Within-participant Variation of Grip Kinetics
The grip shape topographic maps and NCC results support the hypothesis that each participant possesses unique grip shape kinetics that are repeatable within-participant over time. This finding agrees with Schmidt and Lee , who contend that the relative force produced by muscles is an invariant feature of motor programs associated with a unique pattern of activity. Signature writing can be considered an example of such a learned motor program , rationalizing the observed within-individual kinetic consistency.
Our finding also aligns with  which examined the variation of handwriting grip patterns with age, from childhood through to adulthood. They observed a decrease in the variation of pen-surface positioning and the number of grips that individuals use as they mature, and speculated that this emerging invariance may be due to increasing automaticity and efficiency of handwriting as a manual motor skill. However, it is important to note that in  only a video-based grip classification scheme was used which did not consider the biomechanics associated with different pencil grip shapes. Finally, studies of grip forces associated with golf swings have shown that each player deploys a repeatable grip force profile that is distinct from that of other players –. Our finding corroborates the general conclusion of these studies that a high level of intra-participant grip kinetic repeatability tends to accompany a well-learned manual motor activity.
Despite the general finding of personal consistency, there was a degree of intra-participant variation. Hooke et al.  and Shim et al.  contend that pencil grip shape is governed by a kinetically redundant system; different combinations of finger forces and torques can generate similar kinematic and spatiotemporal profiles. Indeed multiple muscle groups, including those that move the fingers, wrist and forearm, are involved in the generation of hand kinetics and thus, kinetic variation invariably exists within individuals . In , it was found that activation of both the extrinsic and intrinsic muscles of the hand is modulated by wrist angle during a two digit grasp. Thus, even in dynamic grasps where pen motion comes largely from finger articulation, forces may vary depending on the current wrist angle. Studies have also shown that for the control of multi-joint movements such as handwriting, proprioception plays a critical role ,  and thus afferent inputs from the hand may also lead to variations in kinetic output.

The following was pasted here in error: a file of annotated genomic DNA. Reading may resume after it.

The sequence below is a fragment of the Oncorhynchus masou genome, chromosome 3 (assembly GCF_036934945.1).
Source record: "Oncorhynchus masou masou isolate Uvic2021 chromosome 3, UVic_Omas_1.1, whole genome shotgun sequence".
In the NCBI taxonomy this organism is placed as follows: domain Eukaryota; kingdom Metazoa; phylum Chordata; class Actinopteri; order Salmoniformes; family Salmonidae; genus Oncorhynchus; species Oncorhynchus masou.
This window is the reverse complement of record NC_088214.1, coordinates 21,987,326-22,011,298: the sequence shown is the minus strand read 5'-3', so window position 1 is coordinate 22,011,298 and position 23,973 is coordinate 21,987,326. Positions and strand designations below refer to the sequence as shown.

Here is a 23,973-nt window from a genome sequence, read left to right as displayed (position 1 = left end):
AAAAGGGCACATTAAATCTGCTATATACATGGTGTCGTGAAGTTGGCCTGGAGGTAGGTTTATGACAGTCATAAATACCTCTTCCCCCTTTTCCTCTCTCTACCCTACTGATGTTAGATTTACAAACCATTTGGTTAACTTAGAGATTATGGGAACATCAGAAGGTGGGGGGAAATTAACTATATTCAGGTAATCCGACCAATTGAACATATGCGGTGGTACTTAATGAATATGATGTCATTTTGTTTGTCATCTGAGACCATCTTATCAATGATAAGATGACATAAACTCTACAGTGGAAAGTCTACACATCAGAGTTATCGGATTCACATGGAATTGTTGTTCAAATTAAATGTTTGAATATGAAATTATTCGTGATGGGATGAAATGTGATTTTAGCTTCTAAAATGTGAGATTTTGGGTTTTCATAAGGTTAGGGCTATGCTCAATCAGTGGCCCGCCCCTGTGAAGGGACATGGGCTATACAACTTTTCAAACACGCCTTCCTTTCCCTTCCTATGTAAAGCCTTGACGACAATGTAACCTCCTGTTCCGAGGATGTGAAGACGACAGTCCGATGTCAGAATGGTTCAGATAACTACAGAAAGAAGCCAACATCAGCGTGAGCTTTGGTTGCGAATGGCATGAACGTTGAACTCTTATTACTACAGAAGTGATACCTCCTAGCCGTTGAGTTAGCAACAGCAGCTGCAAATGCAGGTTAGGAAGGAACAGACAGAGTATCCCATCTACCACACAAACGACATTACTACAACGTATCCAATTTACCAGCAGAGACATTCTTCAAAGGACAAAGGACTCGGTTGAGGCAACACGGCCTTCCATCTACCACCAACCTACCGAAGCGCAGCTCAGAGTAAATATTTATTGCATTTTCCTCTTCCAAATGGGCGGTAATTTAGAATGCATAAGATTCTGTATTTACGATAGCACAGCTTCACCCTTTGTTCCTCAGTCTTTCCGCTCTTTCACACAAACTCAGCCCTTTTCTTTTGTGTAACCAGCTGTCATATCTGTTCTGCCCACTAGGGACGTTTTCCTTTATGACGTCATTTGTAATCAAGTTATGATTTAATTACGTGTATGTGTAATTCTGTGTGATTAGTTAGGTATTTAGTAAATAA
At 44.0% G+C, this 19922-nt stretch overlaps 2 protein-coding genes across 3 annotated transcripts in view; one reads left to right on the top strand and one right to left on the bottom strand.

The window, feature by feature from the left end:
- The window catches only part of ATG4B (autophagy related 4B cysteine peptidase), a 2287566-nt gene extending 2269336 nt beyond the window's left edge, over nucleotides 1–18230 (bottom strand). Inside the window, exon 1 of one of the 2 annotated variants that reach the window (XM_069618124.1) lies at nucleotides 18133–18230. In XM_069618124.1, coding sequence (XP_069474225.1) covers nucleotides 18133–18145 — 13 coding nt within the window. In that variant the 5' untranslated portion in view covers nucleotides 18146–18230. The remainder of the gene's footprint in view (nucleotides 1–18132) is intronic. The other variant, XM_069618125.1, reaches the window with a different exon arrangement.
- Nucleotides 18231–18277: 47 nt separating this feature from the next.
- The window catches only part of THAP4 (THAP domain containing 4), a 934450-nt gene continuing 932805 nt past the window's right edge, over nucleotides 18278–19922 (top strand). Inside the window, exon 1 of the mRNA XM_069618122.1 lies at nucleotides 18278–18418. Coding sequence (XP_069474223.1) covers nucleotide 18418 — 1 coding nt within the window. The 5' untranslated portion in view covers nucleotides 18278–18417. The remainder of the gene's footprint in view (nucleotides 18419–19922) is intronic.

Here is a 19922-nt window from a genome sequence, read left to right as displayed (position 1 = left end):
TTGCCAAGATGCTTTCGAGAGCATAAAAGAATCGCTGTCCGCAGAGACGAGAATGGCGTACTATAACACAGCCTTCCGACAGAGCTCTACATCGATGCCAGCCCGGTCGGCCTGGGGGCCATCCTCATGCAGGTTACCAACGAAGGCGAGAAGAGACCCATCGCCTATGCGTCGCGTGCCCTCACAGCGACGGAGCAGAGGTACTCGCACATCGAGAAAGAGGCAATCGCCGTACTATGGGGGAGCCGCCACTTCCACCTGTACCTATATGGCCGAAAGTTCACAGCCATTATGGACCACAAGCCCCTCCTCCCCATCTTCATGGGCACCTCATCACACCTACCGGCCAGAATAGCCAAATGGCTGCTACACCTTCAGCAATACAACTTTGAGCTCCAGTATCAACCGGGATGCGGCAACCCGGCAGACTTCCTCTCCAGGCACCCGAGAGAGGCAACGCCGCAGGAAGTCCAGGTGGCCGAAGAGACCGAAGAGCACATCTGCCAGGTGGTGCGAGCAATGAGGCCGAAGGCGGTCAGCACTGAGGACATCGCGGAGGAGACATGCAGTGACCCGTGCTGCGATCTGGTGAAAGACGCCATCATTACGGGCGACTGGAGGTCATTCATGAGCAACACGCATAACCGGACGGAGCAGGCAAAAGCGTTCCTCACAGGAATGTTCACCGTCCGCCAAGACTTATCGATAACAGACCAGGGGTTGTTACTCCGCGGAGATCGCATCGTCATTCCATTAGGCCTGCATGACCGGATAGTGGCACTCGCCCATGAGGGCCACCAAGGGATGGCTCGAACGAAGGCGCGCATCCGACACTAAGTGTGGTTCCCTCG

Two participants (Figure 5) exhibited an inflated level of within-individual kinetic variability. Participant 6 had the lowest within-individual NCC. This can be explained by the participant’s tendency to modify his grip height and to alternate between grip shapes, specifically, extending or curling the index finger around the utensil. The participant confessed that these were habitual strategies to compensate for fatigue. Likewise, Participant 15 exhibited the widest variation of within-individual NCC. As noted in Table 2, this participant oscillated between various grip heights while writing. This observation also explains why horizontal alignment of the grip shape matrix did not reduce the within-individual NCC variation. The lack of familiarity with the instrumented pen, nervousness, or fatigue may have contributed to the use of multiple grip shapes while writing. Summers and Catarro  found that 28% of university students in their study used more than one grip shape during a 2 hour exam.